Just around the corner in Steine Street is The Aquarium and I am still not sure what to make of it, when it was converted from an Irish pub to a gay bar in the mid 80’s it was wonderful, but you must remember then that I was working at the Queen’s Head just up the road when it was a straight pub, before Ron the Plumber had it. I suppose The Aquarium changed hands like places do and different people have different ideas. When Steve and I used to go in there they had a very nice barman with one of those ‘Celtic’ tattoos that started on his neck and went an awful long way down to…….,, Like most places they have entertainment which seems to be the main weapon in the armoury of most bars and clubs. Plan your route wrongly and you can probably see the same show for 5 nights in a row, not that I have a problem with drag shows, I like them and wish we had more of them here! (Remember that time at the Black Cap in Camden with Mrs. Shufflewick?)
Secrets is still there but is called Storm now, I didn’t go because I don’t do the late nights anymore but we always liked it because each floor seemed to have its own atmosphere, and of course, the dance floor was our favourite!
A relative newcomer to the scene is The Star in Manchester Street, funnily enough this used to be another Dave Day pub under the name of The Golden Lion, Rosemary used to work here, the one with the big shoulder blades and hair, a great admirer of Steve’s dancing, she used to pick him up!. This is a Bear bar that I visited last winter and found it very cuddly. The barman was a bit worried that I might be in the wrong place but I assured him I wasn’t. (If you are surprised that I may be a bear chaser or admirer then look at yourself in the mirror).
I don’t know whether you wanted me to tell you about restaurants as well?
Further up St. James’s Street there a lot of ‘bijou’ eateries. I don’t think that any of them are specifically gay, but they all seem to offer a menu that revolves around ‘Mediterranean’. I find this a bit odd, as what you really need here is a good old piece of steak and kidney pud. But I suppose that the proliferation of patio gas and electric halogen heaters outside nearly every bar to keep the smokers warm, will accelerate global warming to such an extent that soon Brighton will have a Mediterranean climate!
As we are on the topic of eating The Coach and Horses at Danehill recently got a write up in the Weekend Telegraph, remember those Saturday nights with you at the piano and my parents sitting in a corner wondering why I was such good “friends” with a man twice my age?
While we are out of town, The Volunteer in Lewes has been advertising in the gay press! Just think I used to go there when I went to school in Lewes, and The King’s Head, and The Snowdrop, and………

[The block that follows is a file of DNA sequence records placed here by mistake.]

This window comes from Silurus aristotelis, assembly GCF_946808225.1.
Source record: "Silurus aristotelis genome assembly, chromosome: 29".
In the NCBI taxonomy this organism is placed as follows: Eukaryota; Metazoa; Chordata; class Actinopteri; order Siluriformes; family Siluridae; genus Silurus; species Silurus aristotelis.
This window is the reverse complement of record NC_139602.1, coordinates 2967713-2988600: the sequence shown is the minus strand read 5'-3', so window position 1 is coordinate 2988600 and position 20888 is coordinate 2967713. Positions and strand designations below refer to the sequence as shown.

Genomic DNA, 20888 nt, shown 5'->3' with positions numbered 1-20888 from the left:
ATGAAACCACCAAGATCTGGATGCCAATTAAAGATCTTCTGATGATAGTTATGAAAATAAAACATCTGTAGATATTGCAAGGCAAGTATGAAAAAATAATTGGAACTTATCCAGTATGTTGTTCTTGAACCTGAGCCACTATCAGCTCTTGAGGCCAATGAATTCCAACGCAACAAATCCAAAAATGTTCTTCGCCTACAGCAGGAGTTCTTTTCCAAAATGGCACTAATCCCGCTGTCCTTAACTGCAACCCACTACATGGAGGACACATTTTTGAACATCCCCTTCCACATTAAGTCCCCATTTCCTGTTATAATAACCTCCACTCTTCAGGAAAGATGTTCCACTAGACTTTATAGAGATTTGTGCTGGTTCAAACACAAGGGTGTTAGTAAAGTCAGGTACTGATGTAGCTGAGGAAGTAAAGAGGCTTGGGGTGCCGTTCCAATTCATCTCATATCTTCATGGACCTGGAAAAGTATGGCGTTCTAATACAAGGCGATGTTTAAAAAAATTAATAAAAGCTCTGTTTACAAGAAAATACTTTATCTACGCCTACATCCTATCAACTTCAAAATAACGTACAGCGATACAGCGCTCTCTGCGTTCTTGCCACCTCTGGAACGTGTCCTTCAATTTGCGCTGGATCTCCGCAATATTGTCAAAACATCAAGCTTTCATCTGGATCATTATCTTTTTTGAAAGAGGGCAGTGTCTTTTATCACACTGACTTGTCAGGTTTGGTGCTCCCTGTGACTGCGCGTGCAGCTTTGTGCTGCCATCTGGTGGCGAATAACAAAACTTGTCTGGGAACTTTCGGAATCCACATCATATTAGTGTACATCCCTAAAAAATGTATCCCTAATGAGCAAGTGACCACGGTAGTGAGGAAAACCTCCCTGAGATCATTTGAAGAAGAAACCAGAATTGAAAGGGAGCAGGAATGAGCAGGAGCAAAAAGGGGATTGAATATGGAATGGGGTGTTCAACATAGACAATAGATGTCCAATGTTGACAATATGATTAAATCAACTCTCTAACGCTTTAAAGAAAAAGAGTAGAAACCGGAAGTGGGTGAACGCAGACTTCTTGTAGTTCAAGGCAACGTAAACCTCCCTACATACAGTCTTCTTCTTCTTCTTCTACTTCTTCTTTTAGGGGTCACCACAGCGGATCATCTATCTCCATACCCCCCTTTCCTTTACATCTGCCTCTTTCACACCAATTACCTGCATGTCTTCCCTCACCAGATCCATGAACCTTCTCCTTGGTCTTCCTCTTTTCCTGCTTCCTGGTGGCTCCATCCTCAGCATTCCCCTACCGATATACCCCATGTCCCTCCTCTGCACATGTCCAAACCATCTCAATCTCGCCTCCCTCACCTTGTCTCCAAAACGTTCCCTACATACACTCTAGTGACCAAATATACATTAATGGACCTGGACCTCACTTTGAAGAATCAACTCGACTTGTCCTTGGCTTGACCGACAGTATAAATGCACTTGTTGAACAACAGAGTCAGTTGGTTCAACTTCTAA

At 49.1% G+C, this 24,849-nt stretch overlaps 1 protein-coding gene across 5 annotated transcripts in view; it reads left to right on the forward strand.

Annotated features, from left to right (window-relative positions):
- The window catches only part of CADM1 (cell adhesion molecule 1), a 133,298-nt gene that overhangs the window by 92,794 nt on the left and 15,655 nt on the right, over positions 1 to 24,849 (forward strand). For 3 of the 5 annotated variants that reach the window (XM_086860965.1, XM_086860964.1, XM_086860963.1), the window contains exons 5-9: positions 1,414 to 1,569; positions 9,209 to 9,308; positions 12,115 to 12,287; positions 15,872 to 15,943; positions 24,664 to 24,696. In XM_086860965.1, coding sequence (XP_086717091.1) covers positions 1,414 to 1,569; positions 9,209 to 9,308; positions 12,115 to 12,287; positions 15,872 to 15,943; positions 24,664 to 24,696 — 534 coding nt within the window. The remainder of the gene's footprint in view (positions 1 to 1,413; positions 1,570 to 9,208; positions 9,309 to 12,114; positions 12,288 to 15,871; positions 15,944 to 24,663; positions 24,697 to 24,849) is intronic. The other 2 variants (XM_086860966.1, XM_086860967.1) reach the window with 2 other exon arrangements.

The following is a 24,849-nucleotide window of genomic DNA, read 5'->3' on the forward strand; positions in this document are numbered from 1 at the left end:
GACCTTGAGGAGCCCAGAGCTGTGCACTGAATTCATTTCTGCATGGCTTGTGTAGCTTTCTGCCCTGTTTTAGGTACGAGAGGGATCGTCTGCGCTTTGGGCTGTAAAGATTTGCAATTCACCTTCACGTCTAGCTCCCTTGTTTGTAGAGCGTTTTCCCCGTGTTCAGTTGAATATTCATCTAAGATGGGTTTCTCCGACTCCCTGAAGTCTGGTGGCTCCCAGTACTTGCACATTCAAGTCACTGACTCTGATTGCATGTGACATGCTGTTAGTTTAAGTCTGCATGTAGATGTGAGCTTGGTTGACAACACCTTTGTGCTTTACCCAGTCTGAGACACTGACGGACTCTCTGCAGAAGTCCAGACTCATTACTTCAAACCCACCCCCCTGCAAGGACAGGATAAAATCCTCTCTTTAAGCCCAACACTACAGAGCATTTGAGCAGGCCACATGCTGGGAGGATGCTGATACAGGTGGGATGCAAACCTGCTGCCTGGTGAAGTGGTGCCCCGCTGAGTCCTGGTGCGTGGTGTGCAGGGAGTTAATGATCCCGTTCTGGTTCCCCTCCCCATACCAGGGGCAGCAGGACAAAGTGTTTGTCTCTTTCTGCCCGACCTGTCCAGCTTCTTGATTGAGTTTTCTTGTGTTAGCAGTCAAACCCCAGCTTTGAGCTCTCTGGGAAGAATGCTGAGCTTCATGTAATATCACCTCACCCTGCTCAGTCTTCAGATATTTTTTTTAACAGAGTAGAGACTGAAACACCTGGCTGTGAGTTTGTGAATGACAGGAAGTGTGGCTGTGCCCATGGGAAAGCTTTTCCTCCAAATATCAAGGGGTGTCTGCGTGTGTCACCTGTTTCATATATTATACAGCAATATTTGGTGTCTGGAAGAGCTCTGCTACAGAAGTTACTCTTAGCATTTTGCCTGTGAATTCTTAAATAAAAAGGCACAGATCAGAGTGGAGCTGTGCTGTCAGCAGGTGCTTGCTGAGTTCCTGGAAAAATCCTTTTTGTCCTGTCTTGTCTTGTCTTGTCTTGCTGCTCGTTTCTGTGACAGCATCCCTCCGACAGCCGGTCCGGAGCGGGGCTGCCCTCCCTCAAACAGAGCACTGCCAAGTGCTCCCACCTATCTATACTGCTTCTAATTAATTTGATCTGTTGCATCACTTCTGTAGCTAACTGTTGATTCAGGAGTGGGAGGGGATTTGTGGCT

I suppose really that there is not much change, in that Brighton still attracts a lot of gay people and as the gay population has increased so has the number of places to cater for them, but I do wonder what happened to so many of the people that we knew. They can’t all have moved away or gone into retirement homes never to be seen again, and although each year there seems to be a collection bucket for someone who has just died, they can’t all have departed this world surely? Maybe they have just become lost in the crowd.
Have I told you enough to get a picture?
I have put up a few links on my website to my favourite places in Brighton so you can see what is going on, you will find it at
One more place to mention, and I don’t even know whether it is supposed to be gay or not, is The Dragon, on the corner of St. George’s Road and Sudeley Place, we went in there a couple of times after going to the cinema round the corner when it used to show those dodgy films. I went in there as I was staying just up the road and it certainly had a couple of gay clients, but the main attraction for me is that they do a wide range of ‘shots’ for two pounds a go!
Yours, as ever,
FOOTNOTE: This article was first published in January 2008 on the now defunct ‘Gaylinkcontent.com’ web site. It may no longer be factually correct as to the names of bars. etc! This article is free to publish PROVIDED the link to my web site is included and it is attributed to me. Please do not publish it with those horrible ‘in-line’ links.
About the Author
Born in England (in spite of the name!), in the last half of the last century when Sussex was Miss Marple country and you could leave yours door unlocked for days, the author is unashamedly gay and everyone seems to know in spite of the fact that he never ‘came out’!